Calcareous fossil foraminifera are formed from elements found in the ancient seas they lived in. Thus they are very useful in paleoclimatology and paleoceanography. They can be used to reconstruct past climate by examining the stable isotope ratios of oxygen, and the history of the carbon cycle and oceanic productivity by examining the stable isotope ratios of carbon; see d18O and d13C. Geographic patterns seen in the fossil records of planktonic forams are also used to reconstruct ancient ocean currents. Because certain types of foraminifera are found only in certain environments, they can be used to figure out the kind of environment under which ancient marine sediments were deposited.
For the same reasons they make useful biostratigraphic markers, living foraminiferal assemblages have been used as bioindicators in coastal environments, including indicators of coral reef health. Because calcium carbonate is susceptible to dissolution in acidic conditions, foraminifera may be particularly affected by changing climate and ocean acidification.
Foraminifera can also be utilised in archaeology in the provenancing of some stone raw material types. Some stone types, such as chert, are commonly found to contain fossilised foraminifera. The types and concentrations of these fossils within a sample of stone can be used to match that sample to a source known to contain the same 'fossil signature'.
At the coordinates supplied look at the two outcrops as per the image supplied and observe the Orbitolina - these look like "chinese hats" (see image below). Tell me, via e-mail, what their average size is (e.g. 15 cm or 150 mm) and I will get back to you with permission to log the cache.E-mail me the answers through my GC profile to validate your find. Please quote the reference/name of the cache in your answers.
NO tell-tale photos in the logs.
The help by fellow geologist, Prof. Paulo Fonseca (Faculty of Science of the University of Lisbon), is greatly appreciated in the creation of this cache.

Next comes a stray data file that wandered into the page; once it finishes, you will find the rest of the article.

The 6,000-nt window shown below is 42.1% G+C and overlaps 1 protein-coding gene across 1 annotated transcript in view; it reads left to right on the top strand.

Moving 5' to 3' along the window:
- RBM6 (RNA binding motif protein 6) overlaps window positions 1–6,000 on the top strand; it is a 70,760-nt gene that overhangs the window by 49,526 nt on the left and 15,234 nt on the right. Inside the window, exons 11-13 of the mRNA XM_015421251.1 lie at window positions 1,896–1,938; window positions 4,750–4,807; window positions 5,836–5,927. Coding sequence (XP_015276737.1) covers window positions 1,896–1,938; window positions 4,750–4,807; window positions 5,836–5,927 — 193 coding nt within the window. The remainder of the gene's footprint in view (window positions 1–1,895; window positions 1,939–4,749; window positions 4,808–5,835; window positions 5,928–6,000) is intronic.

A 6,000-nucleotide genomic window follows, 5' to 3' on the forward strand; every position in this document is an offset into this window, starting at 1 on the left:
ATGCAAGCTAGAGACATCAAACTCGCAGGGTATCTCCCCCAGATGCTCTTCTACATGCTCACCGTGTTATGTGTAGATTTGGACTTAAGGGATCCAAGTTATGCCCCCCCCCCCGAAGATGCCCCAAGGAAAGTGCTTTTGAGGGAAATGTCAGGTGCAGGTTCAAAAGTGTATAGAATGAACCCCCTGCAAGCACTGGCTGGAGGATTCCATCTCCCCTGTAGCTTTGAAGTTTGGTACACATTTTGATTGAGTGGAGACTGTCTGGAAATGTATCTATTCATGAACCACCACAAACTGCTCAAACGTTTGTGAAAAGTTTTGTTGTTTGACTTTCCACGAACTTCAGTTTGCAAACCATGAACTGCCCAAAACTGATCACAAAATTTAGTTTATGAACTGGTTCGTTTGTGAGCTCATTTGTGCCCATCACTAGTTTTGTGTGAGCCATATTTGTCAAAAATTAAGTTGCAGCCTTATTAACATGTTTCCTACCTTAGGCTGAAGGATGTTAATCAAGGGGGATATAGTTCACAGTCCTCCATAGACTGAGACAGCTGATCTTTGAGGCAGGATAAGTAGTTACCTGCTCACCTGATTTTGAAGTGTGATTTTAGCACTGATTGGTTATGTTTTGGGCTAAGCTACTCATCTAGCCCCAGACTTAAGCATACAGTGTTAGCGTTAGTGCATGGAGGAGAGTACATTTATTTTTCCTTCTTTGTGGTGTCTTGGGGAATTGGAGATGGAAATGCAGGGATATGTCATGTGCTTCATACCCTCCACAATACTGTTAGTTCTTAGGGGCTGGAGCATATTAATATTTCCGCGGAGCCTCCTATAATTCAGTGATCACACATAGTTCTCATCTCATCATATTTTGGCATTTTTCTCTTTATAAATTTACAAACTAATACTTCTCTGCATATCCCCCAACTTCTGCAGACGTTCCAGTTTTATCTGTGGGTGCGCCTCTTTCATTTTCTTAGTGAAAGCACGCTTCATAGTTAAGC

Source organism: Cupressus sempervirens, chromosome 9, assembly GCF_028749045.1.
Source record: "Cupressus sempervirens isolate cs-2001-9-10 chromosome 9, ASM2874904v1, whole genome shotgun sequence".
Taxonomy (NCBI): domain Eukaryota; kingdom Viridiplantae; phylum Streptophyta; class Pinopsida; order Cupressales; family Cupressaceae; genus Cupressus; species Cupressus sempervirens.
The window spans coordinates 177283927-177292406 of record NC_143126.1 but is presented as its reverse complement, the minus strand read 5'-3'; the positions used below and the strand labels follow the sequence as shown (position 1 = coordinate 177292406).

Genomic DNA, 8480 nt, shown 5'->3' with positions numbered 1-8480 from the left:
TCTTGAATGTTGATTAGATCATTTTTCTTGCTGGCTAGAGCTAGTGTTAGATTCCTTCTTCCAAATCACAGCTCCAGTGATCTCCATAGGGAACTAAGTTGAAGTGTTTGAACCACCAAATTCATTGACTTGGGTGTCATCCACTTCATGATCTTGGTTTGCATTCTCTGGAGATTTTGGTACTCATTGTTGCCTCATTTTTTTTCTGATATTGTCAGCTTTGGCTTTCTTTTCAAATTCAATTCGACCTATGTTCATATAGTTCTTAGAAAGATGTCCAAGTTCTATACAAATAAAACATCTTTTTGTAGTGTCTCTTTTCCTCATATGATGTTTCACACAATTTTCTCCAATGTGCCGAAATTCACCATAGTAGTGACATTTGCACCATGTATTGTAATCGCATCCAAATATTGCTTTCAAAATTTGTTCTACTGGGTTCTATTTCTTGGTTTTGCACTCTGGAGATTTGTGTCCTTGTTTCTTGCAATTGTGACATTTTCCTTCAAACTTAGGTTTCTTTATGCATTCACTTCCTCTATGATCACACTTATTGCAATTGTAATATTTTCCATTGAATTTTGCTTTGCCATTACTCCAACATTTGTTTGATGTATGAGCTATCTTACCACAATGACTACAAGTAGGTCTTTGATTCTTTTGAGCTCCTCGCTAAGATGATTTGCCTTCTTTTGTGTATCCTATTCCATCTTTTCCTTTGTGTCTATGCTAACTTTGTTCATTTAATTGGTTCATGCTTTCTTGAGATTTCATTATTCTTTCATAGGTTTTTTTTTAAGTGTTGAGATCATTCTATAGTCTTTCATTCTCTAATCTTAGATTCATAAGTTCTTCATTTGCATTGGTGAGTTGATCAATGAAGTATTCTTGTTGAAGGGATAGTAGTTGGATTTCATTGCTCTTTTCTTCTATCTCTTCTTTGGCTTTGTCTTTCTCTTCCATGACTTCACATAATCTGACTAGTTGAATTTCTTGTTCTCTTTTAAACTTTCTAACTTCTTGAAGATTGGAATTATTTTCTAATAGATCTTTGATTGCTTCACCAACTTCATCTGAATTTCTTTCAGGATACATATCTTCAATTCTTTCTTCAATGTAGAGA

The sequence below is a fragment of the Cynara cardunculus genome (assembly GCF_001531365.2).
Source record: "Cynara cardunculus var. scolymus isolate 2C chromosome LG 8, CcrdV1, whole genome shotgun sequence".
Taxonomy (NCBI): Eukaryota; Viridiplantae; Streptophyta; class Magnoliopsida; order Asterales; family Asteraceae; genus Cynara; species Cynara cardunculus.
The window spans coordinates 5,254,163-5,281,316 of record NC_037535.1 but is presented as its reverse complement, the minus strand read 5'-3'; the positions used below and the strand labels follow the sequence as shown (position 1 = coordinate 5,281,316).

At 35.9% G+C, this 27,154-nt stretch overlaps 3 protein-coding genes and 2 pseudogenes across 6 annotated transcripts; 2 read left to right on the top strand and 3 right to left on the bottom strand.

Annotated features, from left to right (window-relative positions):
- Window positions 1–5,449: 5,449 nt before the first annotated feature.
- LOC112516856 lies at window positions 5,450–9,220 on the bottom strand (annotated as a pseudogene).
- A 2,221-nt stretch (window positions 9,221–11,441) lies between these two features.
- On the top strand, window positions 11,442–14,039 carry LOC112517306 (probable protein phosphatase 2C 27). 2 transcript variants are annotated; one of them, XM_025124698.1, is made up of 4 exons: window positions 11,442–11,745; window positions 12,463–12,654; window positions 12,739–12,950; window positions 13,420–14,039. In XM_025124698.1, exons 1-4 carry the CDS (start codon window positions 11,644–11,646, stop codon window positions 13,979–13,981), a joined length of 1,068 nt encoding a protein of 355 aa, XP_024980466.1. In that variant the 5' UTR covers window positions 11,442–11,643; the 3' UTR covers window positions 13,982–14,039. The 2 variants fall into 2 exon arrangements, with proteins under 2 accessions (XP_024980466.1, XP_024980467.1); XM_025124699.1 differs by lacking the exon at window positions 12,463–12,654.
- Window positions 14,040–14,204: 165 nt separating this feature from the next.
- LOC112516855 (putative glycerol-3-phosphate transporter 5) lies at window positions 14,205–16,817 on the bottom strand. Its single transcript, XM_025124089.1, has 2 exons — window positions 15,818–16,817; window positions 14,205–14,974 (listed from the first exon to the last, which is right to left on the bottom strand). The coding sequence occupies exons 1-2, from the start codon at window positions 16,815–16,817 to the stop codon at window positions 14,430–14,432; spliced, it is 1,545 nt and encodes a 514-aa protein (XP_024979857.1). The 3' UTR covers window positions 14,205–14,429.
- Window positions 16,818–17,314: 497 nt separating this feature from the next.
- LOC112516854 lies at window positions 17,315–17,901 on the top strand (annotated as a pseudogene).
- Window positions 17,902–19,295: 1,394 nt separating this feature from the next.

Sources: here, here and here and RAMALHO, M.M. et al., 1980. Carta Geológica de Portugal, Notícia Explicativa da Folha 34C - Cascais. Serviços Geológicos de Portugal, 87p.
Orbitolina!......Orbito o quê???
Foraminifera é um filo de protozoários rizópodes, onde se classificam os foraminíferos. São unicelulares, cujo citoplasma emite pseudópodes finos, ramificados e pegajosos. São dotados de uma carapaça, ou teca, cuja constituição pode ser de calcária, quitinosa ou de partículas aglutinadas do meio, que contém uma ou mais câmaras, com uma ou várias aberturas.
São, na maior parte, marinhos bentônicos, alguns pelágicos. Seus fósseis são utilizados na indústria do petróleo na datação de rochas e reconstrução de paleoambientes (não são indicadores de petróleo). Têm importância econômica, e atualmente são conhecidas cerca de 250.000 espécies, quando consideradas as viventes e as fósseis.
Ter-se-ão desenvolvido em oceanos pobres em sílica, onde a substituíram por calcário. Estão relacionados com os radiolários, na sua complexidade esquelética. Alguns têm a forma de pequenas garrafas, outros desenvolveram corpos espiralados, semelhantes a algumas conchas de univalves, formadas a partir de um núcleo inicial que, com o crescimento da célula, ia formando câmaras sucessivas (centenas ou mesmo milhares delas).
As coordenadas levam-te para sul do Forte da Cresmina onde se podem observar fósseis de Palorbitulina lenticularis. Reconhecerás os fósseis pela sua estrutura em disco parecendo-se como "chapéus de chinês". Para poderes logar esta cache quero que me digas qual o tamanho médio (em cm ou mm se quiserem) destas criaturas.
Enviem-me uma mensagem com as devidas respostas para validar o vosso found. Por favor referenciem o código da cache ou o seu nome quando enviarem as respostas.
Nada de fotos reveladoras nos logs!
Agradece-se a amabilidade do geólogo Prof. Paulo Fonseca da Faculdade de Ciências da Universidade de Lisboa na criação desta earthcache.